It is considered one of the best hikes in Vancouver because of the unimpeded views of Vancouver, Georgia Straight, West Vancouver, Howe Sound, Bowen Island, and Gibsons offered at the mountain.
The duration of this 8-kilometre roundtrip climb is between 3 and 4 hours. This hike starts with a strenuous climb to Cabin Lake, where you can cool yourself by jumping in.
For this Vancouver trail, which begins with a little scrambling, it is recommended that you wear suitable hiking attire and shoes. Before the path begins to level out, the rise is rather steep.
The scrambling continues as you cross the bluffs a little further on. You should have no trouble locating and following the path because it is clearly marked.
You will encounter various amazing views while hiking. The hike has a 350-meter elevation gain and gives you an opportunity to spend some time in the woods.
The public facilities are fewer here, so make sure to carry all your essentials.
The best time to go here would be between July and August. You can enjoy the beautiful views, and this hike will be a cakewalk for you if you have good cardiovascular health.
7. Mount Seymour, Seymour Provincial Park
Mount Seymour Provincial Park, which is only 30 minutes from Downtown Vancouver, has been a favourite destination for generations living in the Lower Mainland.
Viewpoints in the park provide views of Vancouver, Mount Baker, and Indian Arm Provincial Park to the east.
A 9-kilometre roundtrip hike on the Mount Seymour path passes three separate peaks. Each one offers you breathtaking vistas that are a little different.
Numerous routes of varying lengths and challenges are available to visitors. The hike lasts 4 to 5 hours and has 450 meters of elevation gain.
Mountain bikers and hikers frequently utilize lower mountain paths, although only hikers are permitted on upper mountain trails.
This well-travelled, dog-friendly trail might get crowded on weekends and bright days, but the breathtaking view at the finish is worth it. You can visit the place on weekdays to avoid the crowd.
It’s rigorous but not complicated. It will not be difficult if you have good stamina. It’s also important to note that the trail can still have compact snow in July.
You can find the trailhead at the end of the Mount Seymour Ski Resort parking lot. You might find difficulty in finding the trailhead as the signs need to be more proper.
Overall, it will be a great experience, and you will enjoy your visit there.
8. Jug Island Trail, Belcarra Regional Park
The Jug Island Trail is straightforward, clearly defined, and simple to finish.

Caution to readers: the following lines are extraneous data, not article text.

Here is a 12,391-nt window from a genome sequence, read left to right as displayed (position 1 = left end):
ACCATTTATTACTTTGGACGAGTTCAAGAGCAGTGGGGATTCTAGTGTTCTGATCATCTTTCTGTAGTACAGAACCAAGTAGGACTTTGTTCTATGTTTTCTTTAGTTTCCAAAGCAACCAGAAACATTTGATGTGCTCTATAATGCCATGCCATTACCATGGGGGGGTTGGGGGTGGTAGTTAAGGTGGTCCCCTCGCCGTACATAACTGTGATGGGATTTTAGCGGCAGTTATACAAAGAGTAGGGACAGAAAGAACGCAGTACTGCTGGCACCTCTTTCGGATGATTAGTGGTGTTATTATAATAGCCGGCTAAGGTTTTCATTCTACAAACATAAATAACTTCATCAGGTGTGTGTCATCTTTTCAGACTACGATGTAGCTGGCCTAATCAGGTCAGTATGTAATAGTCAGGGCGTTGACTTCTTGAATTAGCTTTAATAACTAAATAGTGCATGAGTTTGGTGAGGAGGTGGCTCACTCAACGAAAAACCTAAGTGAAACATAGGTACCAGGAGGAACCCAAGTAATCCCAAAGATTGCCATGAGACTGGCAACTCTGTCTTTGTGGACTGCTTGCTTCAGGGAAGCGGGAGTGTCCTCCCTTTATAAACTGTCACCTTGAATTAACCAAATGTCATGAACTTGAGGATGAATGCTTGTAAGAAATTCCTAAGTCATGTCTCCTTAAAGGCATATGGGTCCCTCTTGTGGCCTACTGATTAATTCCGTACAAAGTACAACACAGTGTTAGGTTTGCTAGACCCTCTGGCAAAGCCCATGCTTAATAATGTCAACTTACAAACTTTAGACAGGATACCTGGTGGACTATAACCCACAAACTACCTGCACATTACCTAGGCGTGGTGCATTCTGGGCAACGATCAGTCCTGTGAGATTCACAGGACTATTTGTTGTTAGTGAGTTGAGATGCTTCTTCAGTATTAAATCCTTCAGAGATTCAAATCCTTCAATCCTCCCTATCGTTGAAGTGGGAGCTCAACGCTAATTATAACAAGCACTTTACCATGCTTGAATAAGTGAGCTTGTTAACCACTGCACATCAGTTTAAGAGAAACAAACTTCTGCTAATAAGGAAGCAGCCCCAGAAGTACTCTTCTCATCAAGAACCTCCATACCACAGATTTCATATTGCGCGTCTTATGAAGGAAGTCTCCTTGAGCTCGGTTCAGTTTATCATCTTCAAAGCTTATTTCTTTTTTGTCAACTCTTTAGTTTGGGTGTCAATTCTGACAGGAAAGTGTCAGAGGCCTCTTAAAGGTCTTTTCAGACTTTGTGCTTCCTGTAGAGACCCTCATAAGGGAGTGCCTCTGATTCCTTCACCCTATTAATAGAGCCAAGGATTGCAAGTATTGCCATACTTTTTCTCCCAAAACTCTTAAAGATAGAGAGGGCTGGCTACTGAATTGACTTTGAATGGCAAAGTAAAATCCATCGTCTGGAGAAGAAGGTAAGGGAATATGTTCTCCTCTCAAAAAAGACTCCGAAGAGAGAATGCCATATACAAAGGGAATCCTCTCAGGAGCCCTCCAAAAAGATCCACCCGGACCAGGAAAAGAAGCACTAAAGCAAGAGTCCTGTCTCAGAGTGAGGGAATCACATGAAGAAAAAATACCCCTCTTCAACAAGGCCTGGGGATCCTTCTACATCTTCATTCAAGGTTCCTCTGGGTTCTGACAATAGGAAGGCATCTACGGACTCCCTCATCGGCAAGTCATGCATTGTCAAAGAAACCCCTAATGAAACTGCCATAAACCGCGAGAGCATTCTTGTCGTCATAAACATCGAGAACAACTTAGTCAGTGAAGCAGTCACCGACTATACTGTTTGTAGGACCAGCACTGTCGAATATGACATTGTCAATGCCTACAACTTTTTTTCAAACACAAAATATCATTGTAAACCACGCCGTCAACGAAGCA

It is a 5.5-kilometre roundtrip hike with an elevation gain of 100 meters. Depending on how quickly you go, it will likely take you two hours to finish, plus some time to unwind and enjoy the beach.
One of the nicest features is that it is situated in Belcarra Park Regional Park, a great outdoor space that is well-liked for barbecues and picnics. After your hike, this is a fantastic area to hang out and unwind.
The Jug Island route runs straight through this lovely park before coming to an isolated tiny beach on the Indian Arm.
The Jug Island trailhead is at the far end of the parking lot, which is the end that is farthest from the restrooms. To get clear directions to the Jug Island path, cross the street, turn left, and you’ll find trail markers for this trek.
Public transportation is a terrific way to get to the path, and bus 182 from Belcarra will drop you off right near the Jug Island trailhead.
This path can be done at any time of the year and is one of the best hikes in Vancouver due to its proximity to sea level.
Due to the Jug Island Hike’s short distance from Vancouver and relatively simple walk, it can get crowded on weekends and holidays.
However, don’t let that deter you from going; the route is pleasant and spacious, so you can still enjoy it even on busy weekends.
9. Mount Cheam, Chilliwack
The strenuous Mount Cheam Trek in Chilliwack offers some of the most breathtaking panoramic views of the Fraser River, Mount Baker in the USA, and the surrounding mountain peaks.
After exhausting some of the most well-known North Vancouver treks on your bucket list, this hike is perfect for individuals seeking a challenge and a new mountain range.
You will need to drive to this place as it is not a part of the Metro Vancouver region and covers the region of Fraser Valley.
A 4-wheel drive vehicle is necessary because a forest service road leads to the mount Cheam Trailhead. The track features a number of switchbacks and difficult ascents, along with some lovely meadows.
The 10 kilometres hike is moderately difficult, with an elevation gain of 700 meters. The trailhead begins at the parking area at the top of Chipmunk Creek Forest Service Road.
The hike can only be done during summer or fall as the place would be filled with snow in winter. You will get to see some amazing views during your hike and after you have reached the top.
Being a little away from the city of Vancouver, Mount Cheam is not overcrowded, and you can enjoy some peaceful and alone time there, making it one of the best hikes in Vancouver.
You might need to drive a few kilometres, but the place is worth your time. You can definitely add this place to your bucket list.
10. First Peak, Stawamus Chief
Three summits make up Stawamus Chief, all of which have a view of Howe Sound and the other mountain ranges.
First Peak is the busiest and has the greatest views of Howe Sound because it is the closest of the three to the parking lot. It’s a beautiful vantage point from which to eat lunch or a snack because it has sheer cliffs on three sides.
Although the climb is a 4 km roundtrip from the parking lot, it will take about 2-3 hours, owing to the steepness of the terrain. This short trip outside Squamish is extremely difficult because of the roots, rocks, and arduous uphill ascent.
The playground is made of granite, and the 360-degree views of the Azure Ocean at the top make the climb worthwhile. At the beginning of the hike, take a break from the stairway to explore lower Shannon Falls.
Follow the signs for the Third Peak for a longer, less congested adventure.
However, if you are a fast runner, you can complete the hike in about 90 minutes. The Chief parking lot serves as the trailhead.
The parking lot can quickly fill up on sunny weekends and during any summer day. Leave early to find a suitable parking slot.
The view at the top makes all the efforts worthwhile. If you are a challenge lover, you must visit this place and enjoy the view from the top.
In the End
One of the nicest things to do when exploring a new city or region is hiking, and Vancouver has a ton of fantastic possibilities.
These were some of the best hikes in Vancouver and the surrounding areas. You can visit these places and fulfill your wishes on your bucket list.